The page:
Yoga Vs. Cultural Appropriation

By Alysha Brilla



A few people have been sending me the article about the yoga class at University of Ottawa that has been cancelled because of implicit cultural appropriation. I'll start by saying that absolutely; yoga has been culturally appropriated.

I travelled to India to study yoga and receive my RYT 200 so that I could learn more deeply about its traditions at the source and also teach a practice that as someone with auto-immune issues, has healed me and continues to heal me in so many ways. Things that I noticed in India; being a registered yoga teacher is a NEW concept. Yogis would learn from gurus and spend years studying and then passing the information down. Your accreditation was energetic and spiritual, not written on a piece of paper. You don't really 'teach' yoga as much as you guide others through asana sequencing. The yoga the west knows and loves is also known as "yog asan" or "yoga asana" a.k.a physical yoga; the stretches, the poses, the bending and purifying of the body through movement. This is only one aspect of yoga. This is the aspect that has been commercialized and highly appropriated.

I met teacher trainees in my program who hadn’t done much yoga at all and I met ones who had been practicing for years and years. Both received their certifications. Becoming certified as a yoga teacher is not difficult. Even the certification process is now being capitalized on as a source of revenue. There are families in India for whom yoga has been practiced for generations; without a dollar exchanged. It’s an integral part of their culture, spirituality and sometimes, religious practices. I am part Indian. My background is a little complex.

My ancestors were in Tanzania for several hundred years and due to migration and colonialism, we don’t know the exact lineage or names of my great-great-great’s. We do know, however, that most were from Gujurat/Kutch region of India. It is in the languages that my dad speaks and the stories passed down. Though my father practices a different religion now, we know also that my ancestors were Hindus. This is a part of me that is diasporic, nomadic, but is there in my DNA. I met my half sister last year for the first time and had found out she is also a yoga teacher.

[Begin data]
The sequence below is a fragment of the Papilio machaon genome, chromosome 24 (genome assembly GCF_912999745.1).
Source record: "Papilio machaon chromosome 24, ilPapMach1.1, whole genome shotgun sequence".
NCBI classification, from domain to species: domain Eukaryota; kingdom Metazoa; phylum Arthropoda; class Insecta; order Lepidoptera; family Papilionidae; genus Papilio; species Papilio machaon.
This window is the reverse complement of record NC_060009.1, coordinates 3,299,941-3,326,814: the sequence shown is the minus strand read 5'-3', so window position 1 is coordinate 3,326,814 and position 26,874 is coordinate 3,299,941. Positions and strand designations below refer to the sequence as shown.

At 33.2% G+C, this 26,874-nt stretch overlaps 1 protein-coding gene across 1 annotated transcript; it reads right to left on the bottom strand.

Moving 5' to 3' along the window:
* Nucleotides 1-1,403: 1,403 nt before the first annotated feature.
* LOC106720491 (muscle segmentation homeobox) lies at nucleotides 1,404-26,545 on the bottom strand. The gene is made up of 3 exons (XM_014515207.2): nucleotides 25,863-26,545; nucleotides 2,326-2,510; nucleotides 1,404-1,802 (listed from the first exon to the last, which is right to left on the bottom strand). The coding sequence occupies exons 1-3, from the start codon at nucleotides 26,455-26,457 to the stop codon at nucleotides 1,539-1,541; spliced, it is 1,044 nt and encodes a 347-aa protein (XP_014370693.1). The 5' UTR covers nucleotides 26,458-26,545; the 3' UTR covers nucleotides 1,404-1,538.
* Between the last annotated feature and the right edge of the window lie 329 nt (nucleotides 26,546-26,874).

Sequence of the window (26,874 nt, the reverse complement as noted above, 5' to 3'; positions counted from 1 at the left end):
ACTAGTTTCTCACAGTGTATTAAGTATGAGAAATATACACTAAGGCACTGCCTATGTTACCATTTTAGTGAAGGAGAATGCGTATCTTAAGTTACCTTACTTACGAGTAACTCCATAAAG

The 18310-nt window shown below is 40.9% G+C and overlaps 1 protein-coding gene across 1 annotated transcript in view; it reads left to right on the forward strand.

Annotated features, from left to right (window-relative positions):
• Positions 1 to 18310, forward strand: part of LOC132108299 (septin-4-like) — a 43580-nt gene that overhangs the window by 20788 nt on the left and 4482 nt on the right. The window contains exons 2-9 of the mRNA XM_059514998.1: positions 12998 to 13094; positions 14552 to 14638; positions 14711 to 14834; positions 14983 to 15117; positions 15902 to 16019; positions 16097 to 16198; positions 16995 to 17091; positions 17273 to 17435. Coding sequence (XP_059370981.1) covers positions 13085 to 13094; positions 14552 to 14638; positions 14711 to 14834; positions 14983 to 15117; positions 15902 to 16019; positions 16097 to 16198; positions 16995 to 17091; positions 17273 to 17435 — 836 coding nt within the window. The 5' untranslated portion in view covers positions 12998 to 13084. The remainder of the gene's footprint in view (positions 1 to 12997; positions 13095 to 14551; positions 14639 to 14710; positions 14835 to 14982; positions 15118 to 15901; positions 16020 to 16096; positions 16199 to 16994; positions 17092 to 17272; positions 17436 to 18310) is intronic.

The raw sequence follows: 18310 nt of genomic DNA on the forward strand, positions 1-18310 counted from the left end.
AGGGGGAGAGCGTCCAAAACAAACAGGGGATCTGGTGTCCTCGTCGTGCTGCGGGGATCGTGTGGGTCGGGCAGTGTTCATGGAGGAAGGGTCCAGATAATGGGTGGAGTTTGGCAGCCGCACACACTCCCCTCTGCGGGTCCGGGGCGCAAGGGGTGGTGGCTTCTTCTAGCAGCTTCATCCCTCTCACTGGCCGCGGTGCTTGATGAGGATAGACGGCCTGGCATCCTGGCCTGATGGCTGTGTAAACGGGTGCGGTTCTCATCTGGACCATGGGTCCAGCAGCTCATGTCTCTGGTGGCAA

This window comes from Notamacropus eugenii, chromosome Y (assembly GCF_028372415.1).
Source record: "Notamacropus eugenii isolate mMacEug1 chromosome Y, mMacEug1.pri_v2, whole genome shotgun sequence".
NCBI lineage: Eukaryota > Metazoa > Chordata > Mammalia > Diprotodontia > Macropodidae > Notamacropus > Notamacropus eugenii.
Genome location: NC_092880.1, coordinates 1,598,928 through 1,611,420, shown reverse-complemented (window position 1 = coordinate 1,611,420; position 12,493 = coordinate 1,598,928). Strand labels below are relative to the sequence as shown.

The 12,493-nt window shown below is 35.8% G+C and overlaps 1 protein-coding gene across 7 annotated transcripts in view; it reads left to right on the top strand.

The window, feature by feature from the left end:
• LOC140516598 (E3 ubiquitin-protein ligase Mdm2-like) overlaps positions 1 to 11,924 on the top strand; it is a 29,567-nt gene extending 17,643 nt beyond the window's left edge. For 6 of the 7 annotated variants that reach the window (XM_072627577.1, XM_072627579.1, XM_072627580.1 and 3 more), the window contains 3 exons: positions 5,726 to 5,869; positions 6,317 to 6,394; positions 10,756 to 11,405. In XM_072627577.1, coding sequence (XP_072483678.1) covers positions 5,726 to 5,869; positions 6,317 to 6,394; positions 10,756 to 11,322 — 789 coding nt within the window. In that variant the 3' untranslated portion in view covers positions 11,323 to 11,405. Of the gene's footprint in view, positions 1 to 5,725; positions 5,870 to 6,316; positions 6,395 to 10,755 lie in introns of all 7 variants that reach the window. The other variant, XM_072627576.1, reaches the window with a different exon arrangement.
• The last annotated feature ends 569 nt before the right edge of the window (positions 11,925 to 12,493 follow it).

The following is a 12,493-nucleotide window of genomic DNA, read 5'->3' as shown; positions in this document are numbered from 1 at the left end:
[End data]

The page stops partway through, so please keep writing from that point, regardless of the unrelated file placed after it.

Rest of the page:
On one hand, I want yoga to be introduced to as many people in the world as possible. On the other hand, I want to continue to decolonize/appropriate it so that it holds on to its original intent, meaning and magic. This is a difficult subject for me to talk about because being mixed and culturally diasporic, I do feel as though parts of me are missing. I recognize the privilege that my light skin and half-whiteness has allotted me. I’m not oblivious to it. It holds no inherent value as a human being, but as far as cultural capital goes, in a world that has historically been dominated by colonial whiteness, there is an amount of privilege that comes along with being part white. Then again, the Indian part of me is very strong and has answered so many questions to my being. Yoga and Hinduism both being things that seem to really speak to my soul. Or maybe it is speaking to pieces of me, atomically.

Yoga is not Lululemon. Yoga is not “one hour express”. Yoga is greater than all of the reductive things it has been turned into.I think it’s brilliant to practice and be interested in it. I also think it is important that yoga establishments that are run or operated by non-Indian folks take extra care to make their studios and practices holistic in yogic philosophy and history. It’s something that as a “Desi”, I am always working on.

Here is a great video that speaks more about Yoga and cultural appropriation:
https://www.youtube.com/watch?v=3OoBaDt9cvQ


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